An institutional investor is an entity like a bank, insurance company, or broker-dealer that can invest large sums of money for their own portfolio or for portfolios they manage.
In contrast, a retail investor is generally a typical individual investor who invests only for their own portfolio. Let’s explore in more detail what institutional investors are and how they differ from individual investors.
Definition and Examples of Institutional Investors
An institutional investor is an organization like a bank or insurance company that invests large sums of money toward its own financial goals or for portfolios it manages. The forms and characteristics of institutional investors can vary widely. They are regulated differently and invest in different assets toward their specific investing goals.
The legal definition of an institutional investor can also vary. For example, some may define it as an entity that invests more than $100 million in securities that aren’t affiliated with itself.
What institutional investors have in common is that they are not individuals, but entities. They include:
- Pension funds
- Endowment funds
- Sovereign wealth funds
- Investment funds (e.g., a mutual fund or hedge fund)
- Insurance companies
Institutional investors often have millions or even billions of dollars to invest. Retail (or individual) investors, on the other hand, typically have much less.
High-net-worth, accredited investors straddle somewhat of a gray area between retail and institutional investors, as they may have millions to invest but not necessarily have the complexity that some institutional investors may have.
However, a high-net-worth investor can allocate to some types of institutional investors. These include hedge funds, which have minimum investment amounts and/or are only open to accredited investors (those who meet criteria, like having a net worth of more than $1 million, excluding a primary residence).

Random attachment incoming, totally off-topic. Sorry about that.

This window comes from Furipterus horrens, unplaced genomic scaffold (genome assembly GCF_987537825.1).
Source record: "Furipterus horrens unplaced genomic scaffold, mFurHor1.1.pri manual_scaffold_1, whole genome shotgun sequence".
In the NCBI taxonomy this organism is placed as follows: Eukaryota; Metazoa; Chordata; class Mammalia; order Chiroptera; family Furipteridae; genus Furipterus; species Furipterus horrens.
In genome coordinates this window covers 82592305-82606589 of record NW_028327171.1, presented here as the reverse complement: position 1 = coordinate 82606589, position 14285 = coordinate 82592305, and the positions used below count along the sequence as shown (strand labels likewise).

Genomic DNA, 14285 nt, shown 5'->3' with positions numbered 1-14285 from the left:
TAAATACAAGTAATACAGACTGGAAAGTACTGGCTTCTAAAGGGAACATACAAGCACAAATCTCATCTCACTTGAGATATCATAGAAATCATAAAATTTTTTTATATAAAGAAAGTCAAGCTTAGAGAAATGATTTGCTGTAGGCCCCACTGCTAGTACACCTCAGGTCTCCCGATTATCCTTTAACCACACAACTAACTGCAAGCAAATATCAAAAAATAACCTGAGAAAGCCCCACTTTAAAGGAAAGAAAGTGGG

How Does an Institutional Investor Work?
An institutional investor often works by having a large pool of money to invest, either on its own or on behalf of others. For example, a pension fund could have billions of dollars collectively from those who contribute to a retirement system. The pension fund then might turn to professional institutional services from an asset manager rather than, say, opening up an online brokerage account as an individual retail investor might.
A mutual fund can also be considered an institutional investor. Even though the investments into the mutual fund might come from retail investors, the mutual fund then collectively has large amounts it can invest.
Being an institutional investor like a mutual fund can help when it comes to situations like engaging with companies whose stock the fund owns. Representatives from the company might be willing to meet with an institutional investor like a mutual fund that is a large shareholder rather than an individual who owns a small percentage of the company.
An institutional investor can invest its own money as well. For example, an insurance company uses the premiums from customers to invest and earn a return that it can use to pay out insurance claims.
Due to their size and complexity, institutional investors often receive separate, more sophisticated services from financial services firms. A bank, for example, generally wouldn’t provide the same service to an individual with $1,000 in a checking account that it would offer to an institution that has millions of dollars. The institution might have access to additional services ranging from securities lending to investment research support.
What Does an Institutional Investor Mean for Individual Investors?
While you may not be an institutional investor, chances are an institutional investor has played a role in your finances, whether it be your bank providing you financial services, an insurance company providing your policy, or a pension fund providing your retirement payments.
An institutional investor can affect an individual investor’s portfolio more directly when they are managing an individual’s investments along with other investors’ portfolios. For example, if you have invested in a mutual fund, your returns will depend on how well the institutional investor (the mutual fund) manages the fund’s holdings.
- An institutional investor is an entity like a bank, insurance company, or mutual fund that invests large sums of money.
- Institutional investors can invest their own money or on behalf of individuals.
- Compared to individual investors, institutional investors can receive more sophisticated services from financial services firms.